“See,” the counsellor appeals to the man and the woman, “You both love your son so much. I still think you should try to reconcile.”

“No. I want out,” the woman says.

“Me too!” the man says.

“Okay, let’s go in,” the marriage counsellor says, shrugging her shoulders, “Since you two have agreed on everything else, the judge will probably ask you the same things I asked you. She may also talk to the child, and then, considering your child’s age, she may let him stay with his mother and grant the father some visiting rights.”

“This whole system is biased in favor of women! I can look after my son much better than her,” the man says angrily.

“My foot!” the woman says, “You’ll ruin his life. It is better he remains away from your influence!”

“Please don’t fight inside,” the marriage counsellor advises, “You want an amicable mutual consent separation, don't you?”

And so, the man and the woman separate. 

Separation is the first cardinal step towards the death of their marital relationship.

Since their son Aditya is a small boy, he goes with his mother.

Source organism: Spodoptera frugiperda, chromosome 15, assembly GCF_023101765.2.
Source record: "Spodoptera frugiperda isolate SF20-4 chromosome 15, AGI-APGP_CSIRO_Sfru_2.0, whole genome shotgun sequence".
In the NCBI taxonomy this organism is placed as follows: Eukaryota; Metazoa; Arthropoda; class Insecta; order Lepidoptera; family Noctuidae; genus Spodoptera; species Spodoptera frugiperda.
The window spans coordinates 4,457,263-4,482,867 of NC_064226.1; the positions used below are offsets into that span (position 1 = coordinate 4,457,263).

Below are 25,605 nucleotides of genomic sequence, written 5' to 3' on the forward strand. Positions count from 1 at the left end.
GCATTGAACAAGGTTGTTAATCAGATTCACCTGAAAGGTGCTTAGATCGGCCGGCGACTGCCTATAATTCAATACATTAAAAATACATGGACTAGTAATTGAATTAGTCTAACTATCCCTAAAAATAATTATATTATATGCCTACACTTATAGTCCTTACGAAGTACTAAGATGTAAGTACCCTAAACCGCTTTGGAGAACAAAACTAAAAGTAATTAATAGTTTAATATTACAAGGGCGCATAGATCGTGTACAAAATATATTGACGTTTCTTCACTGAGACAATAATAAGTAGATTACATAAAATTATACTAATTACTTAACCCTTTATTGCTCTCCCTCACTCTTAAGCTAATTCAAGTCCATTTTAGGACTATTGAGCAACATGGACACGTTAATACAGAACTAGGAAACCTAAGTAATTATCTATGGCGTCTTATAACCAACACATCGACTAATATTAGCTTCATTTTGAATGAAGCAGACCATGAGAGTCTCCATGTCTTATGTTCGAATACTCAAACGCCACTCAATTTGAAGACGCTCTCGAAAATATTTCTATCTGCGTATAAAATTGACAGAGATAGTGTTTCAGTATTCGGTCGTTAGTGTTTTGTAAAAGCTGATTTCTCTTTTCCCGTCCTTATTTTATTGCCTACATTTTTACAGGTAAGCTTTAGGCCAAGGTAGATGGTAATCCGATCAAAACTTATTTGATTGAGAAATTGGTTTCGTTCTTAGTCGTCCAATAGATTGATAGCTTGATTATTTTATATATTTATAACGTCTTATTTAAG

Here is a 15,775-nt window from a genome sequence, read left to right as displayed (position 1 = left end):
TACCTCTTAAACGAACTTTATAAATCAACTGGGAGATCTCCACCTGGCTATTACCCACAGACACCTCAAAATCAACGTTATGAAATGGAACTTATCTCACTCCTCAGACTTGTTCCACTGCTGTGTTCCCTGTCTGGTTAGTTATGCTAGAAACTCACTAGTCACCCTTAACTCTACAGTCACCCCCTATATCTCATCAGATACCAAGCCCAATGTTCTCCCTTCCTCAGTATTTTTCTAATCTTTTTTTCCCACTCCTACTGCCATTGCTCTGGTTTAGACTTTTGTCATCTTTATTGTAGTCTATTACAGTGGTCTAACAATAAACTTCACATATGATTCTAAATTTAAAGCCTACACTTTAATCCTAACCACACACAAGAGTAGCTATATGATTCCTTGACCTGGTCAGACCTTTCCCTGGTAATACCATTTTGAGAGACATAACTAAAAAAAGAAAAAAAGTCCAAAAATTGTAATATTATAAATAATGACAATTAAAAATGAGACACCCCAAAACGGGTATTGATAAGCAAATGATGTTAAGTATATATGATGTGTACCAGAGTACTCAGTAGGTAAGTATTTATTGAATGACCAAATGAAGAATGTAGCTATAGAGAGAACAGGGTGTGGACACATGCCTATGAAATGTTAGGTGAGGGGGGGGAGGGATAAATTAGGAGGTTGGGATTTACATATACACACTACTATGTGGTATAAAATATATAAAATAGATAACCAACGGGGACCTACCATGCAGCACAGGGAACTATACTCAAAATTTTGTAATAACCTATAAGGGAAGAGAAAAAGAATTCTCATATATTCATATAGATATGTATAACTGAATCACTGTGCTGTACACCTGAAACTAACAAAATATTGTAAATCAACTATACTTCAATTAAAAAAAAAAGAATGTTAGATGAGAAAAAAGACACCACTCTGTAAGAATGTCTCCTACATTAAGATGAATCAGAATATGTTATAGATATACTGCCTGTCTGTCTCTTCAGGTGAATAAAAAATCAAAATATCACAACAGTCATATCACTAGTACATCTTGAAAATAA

After the six month long separation period is over, the man and woman assemble in the family court for their divorce.

“I want to tell you something,” the woman says to the man.

“What?” the man asks.

“Well I don’t know how to tell you this, but I’ve been seeing someone.”

“And you want to get married to him?”

“Yes.”

“That’s great. Go ahead. Good Luck to you!” the man says, “and who is the lucky guy?”

“He is a childhood friend. Now he lives in the States and is here on a vacation.”

“So you’re getting remarried and going off to the United States of America?”

“Yes. Once all this divorce business is through.”

“Good for you,” says the man.

“It’s about Aditya…” says the woman awkwardly.

“Aditya? What about Aditya?” asks the man.

“I want to leave him with you. As a gesture of goodwill. Let’s say as a parting gift.”

“Goodwill? Parting Gift?” asks the man, dumbfounded.

“We - my fiance and I - we thought we should begin life afresh, without the baggage of the past.”